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Some wireless access points are acting a little weird, so I want to reboot them every couple of hours. Luckily there exists a security flaw which lets me login as root through telnet when using port 1111 (without username and password).

Now I want to use that to let my QNAP NAS execute the reboot command through telnet every now and then. The problem is however that that telnet version doesn't give any response if I connect to the AP. The telnet I use on OSX works just fine but the one on the NAS not.

BusyBox v1.01 (2012.06.14-18:35+0000) multi-call binary
Usage: telnet [-a] [-l USER] HOST [PORT]

When I execute telnet <HOST> 1111 nothing happens. I can send the escape character ^] which gives me the following options:

Console escape. Commands are:

 l  go to line mode
 c  go to character mode
 z  suspend telnet
 e  exit telnet

The only way to get some commands executed is by suspending telnet with z followed by some random command which isn't recognized. Then the prompt shows this:

# telnet 192.168.1.5 1111
^]

Console escape. Commands are:

 l  go to line mode
 c  go to character mode
 z  suspend telnet
 e  exit telnet
z
continuing...

asdf
Illegal command.
00>

After that I am able to communicate with the AP, but when I exit the telnet session and try the same again, the AP refuses to connect at all and it must be manually rebooted (looks like the telnet session isn't shut down properly on the AP).

So the question is what commands should I execute in order to communicate with the AP using the Busybox telnet version of the QNAP?

(No, can't use ssh unfortunately)

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Are you seriously asking why you're having trouble getting a particular class A exploit (unauthorized remote access, and as root, no less) to work? What happens when you try to telnet in on port 23? Regardless of the answer, flaky equipment with an unaddressed remote-access-as-root-exploit has only three uses I know of. As anonymous gifts to enemies, fuel for dumpster fires or as a source of scrap metal. –  HopelessN00b Jul 1 '12 at 7:12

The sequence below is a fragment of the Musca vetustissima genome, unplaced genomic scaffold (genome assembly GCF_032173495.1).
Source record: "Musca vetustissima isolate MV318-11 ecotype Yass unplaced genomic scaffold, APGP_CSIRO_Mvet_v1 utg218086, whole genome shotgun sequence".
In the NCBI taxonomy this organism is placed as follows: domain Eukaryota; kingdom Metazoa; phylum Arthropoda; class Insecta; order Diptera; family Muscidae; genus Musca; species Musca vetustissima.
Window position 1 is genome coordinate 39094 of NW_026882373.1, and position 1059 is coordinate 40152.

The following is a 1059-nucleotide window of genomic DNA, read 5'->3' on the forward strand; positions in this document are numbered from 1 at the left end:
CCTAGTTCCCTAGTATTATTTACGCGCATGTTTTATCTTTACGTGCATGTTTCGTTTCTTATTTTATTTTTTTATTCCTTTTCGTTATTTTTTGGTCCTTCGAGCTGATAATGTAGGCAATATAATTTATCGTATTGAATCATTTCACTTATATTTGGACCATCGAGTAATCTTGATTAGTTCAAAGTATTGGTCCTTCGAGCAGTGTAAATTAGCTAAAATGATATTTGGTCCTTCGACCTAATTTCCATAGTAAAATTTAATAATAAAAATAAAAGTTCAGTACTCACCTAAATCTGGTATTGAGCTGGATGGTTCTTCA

@HopelessN00b I thought so that was coming ;) The problem is with the version of telnet on the QNAP, not with the exploit which has actually nothing to do with it, since it works with other telnet clients. It is just an open port. The connection is of course only accessible within our local network, which has a firewall to the outside. And I can restrict connection to that port to certain ip addresses, so don't worry about that. Port 23 is not open, so no connection is possible. –  floorish Jul 1 '12 at 9:12

1 Answer 1

up vote 0 down vote accepted

It has to do with some line feeds and carriage returns being mixed up.

I installed netcat on the QNAP through IPKG to get some better feedback:

ipkg install netcat

And used that to connect to the access point and echo the commands with \r\n

(sleep 1; echo -e "system id\r\n";) | nc -q 5 192.168.1.6 1111
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